A normal segment tree is a full binary tree and it has n leaf nodes and n1 internal nodes. Hence, 2*n1 nodes in total. So, for building a segment tree, the value of every node is calculated once so complexity is O(n). But for a merge sort tree, we combine the sorted vectors from current node's left and right child using O(n) twopointer merge. We do this for every nonleaf node, so why the overall build complexity of merge sort tree is not O(n*n)? asked 22 Mar '18, 12:35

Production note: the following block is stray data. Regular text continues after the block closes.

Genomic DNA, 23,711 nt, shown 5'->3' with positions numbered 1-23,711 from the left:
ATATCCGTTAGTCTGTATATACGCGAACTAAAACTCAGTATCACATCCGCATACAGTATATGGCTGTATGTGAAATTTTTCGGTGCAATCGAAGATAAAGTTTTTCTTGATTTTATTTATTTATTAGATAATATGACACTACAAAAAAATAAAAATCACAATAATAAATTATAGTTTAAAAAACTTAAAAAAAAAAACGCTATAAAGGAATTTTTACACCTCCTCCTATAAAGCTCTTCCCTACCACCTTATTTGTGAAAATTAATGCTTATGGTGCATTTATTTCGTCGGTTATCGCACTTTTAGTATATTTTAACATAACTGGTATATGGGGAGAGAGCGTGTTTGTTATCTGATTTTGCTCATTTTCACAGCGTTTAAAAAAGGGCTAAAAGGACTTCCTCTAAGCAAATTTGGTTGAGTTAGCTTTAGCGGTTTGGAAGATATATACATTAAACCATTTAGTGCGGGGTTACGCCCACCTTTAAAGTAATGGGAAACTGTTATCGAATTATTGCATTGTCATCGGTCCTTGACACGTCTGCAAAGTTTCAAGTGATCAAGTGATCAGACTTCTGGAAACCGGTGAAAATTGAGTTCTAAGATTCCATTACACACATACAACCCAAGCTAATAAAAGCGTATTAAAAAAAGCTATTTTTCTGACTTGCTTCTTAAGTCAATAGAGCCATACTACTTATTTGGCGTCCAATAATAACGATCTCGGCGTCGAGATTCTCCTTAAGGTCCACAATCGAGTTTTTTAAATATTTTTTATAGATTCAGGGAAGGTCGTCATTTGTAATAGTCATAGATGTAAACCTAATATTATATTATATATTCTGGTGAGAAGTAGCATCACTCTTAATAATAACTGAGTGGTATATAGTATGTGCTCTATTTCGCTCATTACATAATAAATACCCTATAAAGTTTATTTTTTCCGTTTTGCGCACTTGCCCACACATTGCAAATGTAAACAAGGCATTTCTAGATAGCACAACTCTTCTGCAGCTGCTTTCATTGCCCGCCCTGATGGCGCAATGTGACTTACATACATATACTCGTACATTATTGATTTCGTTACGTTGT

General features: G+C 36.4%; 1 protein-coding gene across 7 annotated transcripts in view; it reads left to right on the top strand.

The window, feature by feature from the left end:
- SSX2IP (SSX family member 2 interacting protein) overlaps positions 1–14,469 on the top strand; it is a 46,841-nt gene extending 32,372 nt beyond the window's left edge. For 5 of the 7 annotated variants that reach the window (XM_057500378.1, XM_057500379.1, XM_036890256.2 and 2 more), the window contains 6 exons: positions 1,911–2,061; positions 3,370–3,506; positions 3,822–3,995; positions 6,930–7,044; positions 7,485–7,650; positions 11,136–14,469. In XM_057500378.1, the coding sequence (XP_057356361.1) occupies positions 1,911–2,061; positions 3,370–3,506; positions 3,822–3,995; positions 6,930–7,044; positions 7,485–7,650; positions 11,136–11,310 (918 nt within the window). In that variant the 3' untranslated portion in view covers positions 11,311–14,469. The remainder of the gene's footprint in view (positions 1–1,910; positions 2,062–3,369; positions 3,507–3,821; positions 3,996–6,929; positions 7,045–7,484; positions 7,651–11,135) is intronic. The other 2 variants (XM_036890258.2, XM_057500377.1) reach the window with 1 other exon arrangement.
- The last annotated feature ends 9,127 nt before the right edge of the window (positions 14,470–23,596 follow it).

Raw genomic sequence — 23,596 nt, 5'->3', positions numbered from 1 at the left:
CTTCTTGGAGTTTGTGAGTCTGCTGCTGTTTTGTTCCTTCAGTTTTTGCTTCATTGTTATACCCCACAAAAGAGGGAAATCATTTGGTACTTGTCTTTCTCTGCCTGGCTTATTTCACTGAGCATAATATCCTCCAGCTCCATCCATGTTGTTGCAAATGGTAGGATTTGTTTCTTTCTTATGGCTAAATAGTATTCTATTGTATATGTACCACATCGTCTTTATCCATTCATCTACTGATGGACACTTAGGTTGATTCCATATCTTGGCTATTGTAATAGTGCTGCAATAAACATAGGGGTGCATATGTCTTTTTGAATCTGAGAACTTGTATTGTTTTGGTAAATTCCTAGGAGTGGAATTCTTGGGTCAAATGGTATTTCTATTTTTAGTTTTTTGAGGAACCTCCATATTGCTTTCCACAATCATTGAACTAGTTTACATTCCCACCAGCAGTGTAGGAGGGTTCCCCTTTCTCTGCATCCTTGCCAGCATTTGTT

To merge left and right child you do consume $O(n)$ time but it's not always a tight bound. For example at root you need $O(n)$ time but at it's child you need $O(n/2)$ time ( though you can say it's also $O(n)$ but that's not a tight bound) The equation for time is $$T(n) = 2T(n/2) + O(n)$$ $$T(n) = O(n + 2.\frac{n}{2} + 4.\frac{n}{4}...........)$$ $$T(n) = O(n + n + ......... + n)$$ where n comes inside $\log{n}$ times. So, the time complexity $$T(n)= O(n\log{n})$$ answered 22 Mar '18, 13:47